Evonik has signed an agreement to develop, scale up and produce proprietary fixed bed catalysts for mobile applications of Hydrogenious LOHC Technologies’ proprietary liquid organic hydrogen carrier (LOHC) technology based on benzyl toluene (BT).
The safe, cost-efficient and flexible process chemically binds hydrogen synthesized by sustainable energy to the LOHC-BT, which then is transported to the off-taker site where the hydrogen is released for industrial or consumer use – or in the mobile application released on board to power propulsion units. Packaging films
“We are committed to bringing our expertise in catalysis to jointly develop processes with the Hydrogenious team, that will help to transform the industry from fossil-based to sustainable feedstock,” said Michael Frey, Head of Product Line Polyolefin and Continuous Process Catalysts, at Evonik.
“When transporting hydrogen over long distances, liquid organic carriers play a particularly important role. To overcome catalytical challenges associated with the use of onboard applications, customization – based on extensive and proven experience – is required,” he added. Packaging films
Hydrogenious’ LOHC process uses benzyl toluene as carrier material, boasting competitive safety and economic advantages. The thermal oil – which is loaded with hydrogen – is hardly flammable and non-explosive, with a risk potential comparable to diesel fuel. It can be stored at ambient temperatures and pressure, has a competitive storage density level, and is reusable as a hydrogen carrier hundreds of times.
“The flexibility and scalability of our LOHC technology accelerates the ramp-up of the hydrogen economy because we can leverage the existing liquid fuel infrastructure,” said Dr Caspar Paetz, Chief Technology Officer (CTO) of Hydrogenious LOHC Technologies.
“We are happy to work with Evonik to further improve our technology – their expertise in tailoring catalysts to specific needs is an essential part of the development process,” he added.
Catalysts for pilot plants and commercial units are expected to be available from 2026 onwards. Packaging films
Novel packaging films and textiles with tailored end of life and performance based on bio-based copolymers and coatings
Novel bio-based food packaging supports home composting and recycling
Innovative formulations have fostered a circular economy for polylactic acid, a bioplastic made from plant starch that was challenged by end-of-life issues.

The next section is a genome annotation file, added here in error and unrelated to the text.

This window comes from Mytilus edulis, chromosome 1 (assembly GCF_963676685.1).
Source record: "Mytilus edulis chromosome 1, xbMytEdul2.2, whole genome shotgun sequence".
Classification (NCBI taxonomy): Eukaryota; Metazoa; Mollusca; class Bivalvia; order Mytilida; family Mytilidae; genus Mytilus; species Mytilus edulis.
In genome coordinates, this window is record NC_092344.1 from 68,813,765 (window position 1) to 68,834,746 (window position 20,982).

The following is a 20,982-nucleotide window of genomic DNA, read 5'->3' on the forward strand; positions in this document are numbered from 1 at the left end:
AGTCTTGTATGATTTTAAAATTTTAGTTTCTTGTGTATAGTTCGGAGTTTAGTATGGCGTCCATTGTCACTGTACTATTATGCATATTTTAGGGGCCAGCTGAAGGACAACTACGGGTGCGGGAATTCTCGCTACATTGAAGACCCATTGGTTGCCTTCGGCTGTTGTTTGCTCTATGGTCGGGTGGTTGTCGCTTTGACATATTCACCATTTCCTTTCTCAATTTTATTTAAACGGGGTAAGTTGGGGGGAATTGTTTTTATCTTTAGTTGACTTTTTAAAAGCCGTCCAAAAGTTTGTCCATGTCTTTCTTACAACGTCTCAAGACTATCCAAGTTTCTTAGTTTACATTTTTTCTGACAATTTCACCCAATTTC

Plastic packaging, largely for foods and beverages, has become ubiquitous. It is low-cost and lightweight, with essential barrier properties that protect products meant for human consumption. About a third of plastics are produced for packaging and approximately 85 % of this ends up in landfills or as unregulated waste. Polylactic acid (PLA), a bio-based and biodegradable plastic, has relieved the food packaging sector’s dependence on fossil fuel raw materials and requires less energy to produce. However, it cannot be recycled with other plastics and is degradable only under harsh industrial conditions. With funding from the Bio-based Industries Joint Undertaking, a public-private partnership between the EU and industry, the BIOnTop project aimed to address these end-of-life (EoL) challenges and foster a circular economy for sustainable PLA. Packaging films
Conventional barriers in plastic and textile packaging
Food packaging plastics are often multi-layer, multi-material structures that are difficult to process and recycle at EoL. PLA is a bio-based plastic made from fermented sugars or plant starch. Although compostable under industrial conditions, it can take several weeks or more to decompose, with significant energy and water input. Most PLA ends up in landfill where it can take hundreds of years to decompose. According to Rafael Alonso of project coordinating entity AIMPLAS: “When it comes to textiles like tea bags, most coatings are not bio-based. As with multi-material plastic packaging, they are different from the fibres they coat, again making organic recycling extremely difficult.”
PLA-based compounds with technical and environmental appeal